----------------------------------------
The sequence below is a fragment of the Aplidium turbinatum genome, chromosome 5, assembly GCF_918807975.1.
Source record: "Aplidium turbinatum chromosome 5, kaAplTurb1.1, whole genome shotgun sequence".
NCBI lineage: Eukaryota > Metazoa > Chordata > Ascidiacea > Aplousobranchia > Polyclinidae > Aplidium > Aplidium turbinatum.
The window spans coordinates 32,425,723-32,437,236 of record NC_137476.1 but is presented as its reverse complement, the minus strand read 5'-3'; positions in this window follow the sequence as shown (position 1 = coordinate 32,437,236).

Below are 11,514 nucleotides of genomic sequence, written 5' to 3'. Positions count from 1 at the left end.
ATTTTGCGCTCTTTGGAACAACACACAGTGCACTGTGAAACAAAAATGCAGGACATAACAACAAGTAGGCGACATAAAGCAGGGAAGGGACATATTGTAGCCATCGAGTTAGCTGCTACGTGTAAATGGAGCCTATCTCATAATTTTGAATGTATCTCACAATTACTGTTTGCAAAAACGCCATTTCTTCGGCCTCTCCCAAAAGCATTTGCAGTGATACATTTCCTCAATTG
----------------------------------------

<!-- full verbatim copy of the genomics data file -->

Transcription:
The sequence below is a fragment of the Aplidium turbinatum genome, chromosome 5, assembly GCF_918807975.1.
Source record: "Aplidium turbinatum chromosome 5, kaAplTurb1.1, whole genome shotgun sequence".
NCBI lineage: Eukaryota > Metazoa > Chordata > Ascidiacea > Aplousobranchia > Polyclinidae > Aplidium > Aplidium turbinatum.
The window spans coordinates 32,425,723-32,437,236 of record NC_137476.1 but is presented as its reverse complement, the minus strand read 5'-3'; positions in this window follow the sequence as shown (position 1 = coordinate 32,437,236).

Below are 11,514 nucleotides of genomic sequence, written 5' to 3'. Positions count from 1 at the left end.
ATTTTGCGCTCTTTGGAACAACACACAGTGCACTGTGAAACAAAAATGCAGGACATAACAACAAGTAGGCGACATAAAGCAGGGAAGGGACATATTGTAGCCATCGAGTTAGCTGCTACGTGTAAATGGAGCCTATCTCATAATTTTGAATGTATCTCACAATTACTGTTTGCAAAAACGCCATTTCTTCGGCCTCTCCCAAAAGCATTTGCAGTGATACATTTCCTCAATTG